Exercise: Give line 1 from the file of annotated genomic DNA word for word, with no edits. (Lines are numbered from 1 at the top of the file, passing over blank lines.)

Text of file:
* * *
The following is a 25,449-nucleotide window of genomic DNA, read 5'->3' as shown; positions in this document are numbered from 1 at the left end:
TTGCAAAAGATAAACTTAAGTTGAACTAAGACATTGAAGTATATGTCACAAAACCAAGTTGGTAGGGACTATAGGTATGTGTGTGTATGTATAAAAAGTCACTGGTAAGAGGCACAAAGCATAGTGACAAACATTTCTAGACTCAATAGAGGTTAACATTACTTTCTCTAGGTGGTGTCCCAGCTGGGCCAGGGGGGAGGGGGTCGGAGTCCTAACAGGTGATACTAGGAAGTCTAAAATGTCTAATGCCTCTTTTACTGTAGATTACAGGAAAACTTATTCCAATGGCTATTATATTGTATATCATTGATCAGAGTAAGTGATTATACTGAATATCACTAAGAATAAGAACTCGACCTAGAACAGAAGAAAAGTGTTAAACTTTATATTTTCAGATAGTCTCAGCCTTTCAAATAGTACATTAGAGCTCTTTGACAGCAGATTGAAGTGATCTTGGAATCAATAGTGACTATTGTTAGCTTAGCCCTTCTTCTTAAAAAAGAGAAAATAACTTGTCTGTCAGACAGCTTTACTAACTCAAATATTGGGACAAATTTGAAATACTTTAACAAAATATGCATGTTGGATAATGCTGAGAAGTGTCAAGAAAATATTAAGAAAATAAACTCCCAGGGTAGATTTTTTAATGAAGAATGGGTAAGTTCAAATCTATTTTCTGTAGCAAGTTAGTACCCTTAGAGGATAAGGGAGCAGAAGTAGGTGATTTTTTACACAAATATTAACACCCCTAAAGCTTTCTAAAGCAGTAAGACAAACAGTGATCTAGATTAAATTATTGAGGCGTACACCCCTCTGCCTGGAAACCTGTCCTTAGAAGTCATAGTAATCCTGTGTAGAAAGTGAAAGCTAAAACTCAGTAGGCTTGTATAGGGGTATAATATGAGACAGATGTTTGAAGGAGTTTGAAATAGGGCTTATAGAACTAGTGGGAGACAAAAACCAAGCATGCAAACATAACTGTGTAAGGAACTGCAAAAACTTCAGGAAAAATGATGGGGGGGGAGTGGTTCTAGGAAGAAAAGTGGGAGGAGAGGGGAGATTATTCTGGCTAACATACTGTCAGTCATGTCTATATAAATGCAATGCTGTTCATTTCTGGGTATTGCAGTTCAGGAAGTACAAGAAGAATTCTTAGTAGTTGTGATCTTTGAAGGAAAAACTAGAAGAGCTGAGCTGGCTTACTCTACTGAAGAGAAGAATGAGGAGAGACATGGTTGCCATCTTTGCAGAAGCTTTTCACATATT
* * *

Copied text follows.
The following is a 25,449-nucleotide window of genomic DNA, read 5'->3' as shown; positions in this document are numbered from 1 at the left end: